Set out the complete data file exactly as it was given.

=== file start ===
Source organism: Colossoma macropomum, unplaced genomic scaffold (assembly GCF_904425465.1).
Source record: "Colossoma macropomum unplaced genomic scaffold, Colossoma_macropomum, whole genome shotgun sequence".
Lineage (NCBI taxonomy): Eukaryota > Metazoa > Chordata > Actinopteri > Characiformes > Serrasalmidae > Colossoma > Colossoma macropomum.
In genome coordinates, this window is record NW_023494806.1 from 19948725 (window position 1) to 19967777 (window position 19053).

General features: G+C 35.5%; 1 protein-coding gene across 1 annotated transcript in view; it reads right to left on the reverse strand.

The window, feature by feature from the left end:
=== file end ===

Source organism: Colossoma macropomum, unplaced genomic scaffold (assembly GCF_904425465.1).
Source record: "Colossoma macropomum unplaced genomic scaffold, Colossoma_macropomum, whole genome shotgun sequence".
Lineage (NCBI taxonomy): Eukaryota > Metazoa > Chordata > Actinopteri > Characiformes > Serrasalmidae > Colossoma > Colossoma macropomum.
In genome coordinates, this window is record NW_023494806.1 from 19948725 (window position 1) to 19967777 (window position 19053).

General features: G+C 35.5%; 1 protein-coding gene across 1 annotated transcript in view; it reads right to left on the reverse strand.

The window, feature by feature from the left end: